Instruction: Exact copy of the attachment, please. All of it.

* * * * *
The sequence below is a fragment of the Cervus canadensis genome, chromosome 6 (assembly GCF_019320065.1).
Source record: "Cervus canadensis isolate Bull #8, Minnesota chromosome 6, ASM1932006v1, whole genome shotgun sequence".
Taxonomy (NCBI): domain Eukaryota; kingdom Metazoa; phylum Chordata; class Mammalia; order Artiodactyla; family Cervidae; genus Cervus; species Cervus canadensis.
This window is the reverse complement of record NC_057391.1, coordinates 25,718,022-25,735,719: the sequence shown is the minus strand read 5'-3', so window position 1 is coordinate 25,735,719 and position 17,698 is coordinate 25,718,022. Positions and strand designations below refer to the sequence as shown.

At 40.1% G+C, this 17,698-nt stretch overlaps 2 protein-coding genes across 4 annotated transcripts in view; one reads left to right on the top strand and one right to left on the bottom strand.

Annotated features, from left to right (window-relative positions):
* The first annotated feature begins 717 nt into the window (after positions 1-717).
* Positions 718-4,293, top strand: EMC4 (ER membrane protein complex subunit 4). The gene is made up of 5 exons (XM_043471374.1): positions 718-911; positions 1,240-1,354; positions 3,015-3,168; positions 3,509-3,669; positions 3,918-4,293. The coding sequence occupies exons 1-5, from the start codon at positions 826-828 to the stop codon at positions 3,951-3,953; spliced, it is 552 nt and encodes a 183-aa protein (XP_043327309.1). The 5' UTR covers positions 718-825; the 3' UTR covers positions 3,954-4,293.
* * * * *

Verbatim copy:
The sequence below is a fragment of the Cervus canadensis genome, chromosome 6 (assembly GCF_019320065.1).
Source record: "Cervus canadensis isolate Bull #8, Minnesota chromosome 6, ASM1932006v1, whole genome shotgun sequence".
Taxonomy (NCBI): domain Eukaryota; kingdom Metazoa; phylum Chordata; class Mammalia; order Artiodactyla; family Cervidae; genus Cervus; species Cervus canadensis.
This window is the reverse complement of record NC_057391.1, coordinates 25,718,022-25,735,719: the sequence shown is the minus strand read 5'-3', so window position 1 is coordinate 25,735,719 and position 17,698 is coordinate 25,718,022. Positions and strand designations below refer to the sequence as shown.

At 40.1% G+C, this 17,698-nt stretch overlaps 2 protein-coding genes across 4 annotated transcripts in view; one reads left to right on the top strand and one right to left on the bottom strand.

Annotated features, from left to right (window-relative positions):
* The first annotated feature begins 717 nt into the window (after positions 1-717).
* Positions 718-4,293, top strand: EMC4 (ER membrane protein complex subunit 4). The gene is made up of 5 exons (XM_043471374.1): positions 718-911; positions 1,240-1,354; positions 3,015-3,168; positions 3,509-3,669; positions 3,918-4,293. The coding sequence occupies exons 1-5, from the start codon at positions 826-828 to the stop codon at positions 3,951-3,953; spliced, it is 552 nt and encodes a 183-aa protein (XP_043327309.1). The 5' UTR covers positions 718-825; the 3' UTR covers positions 3,954-4,293.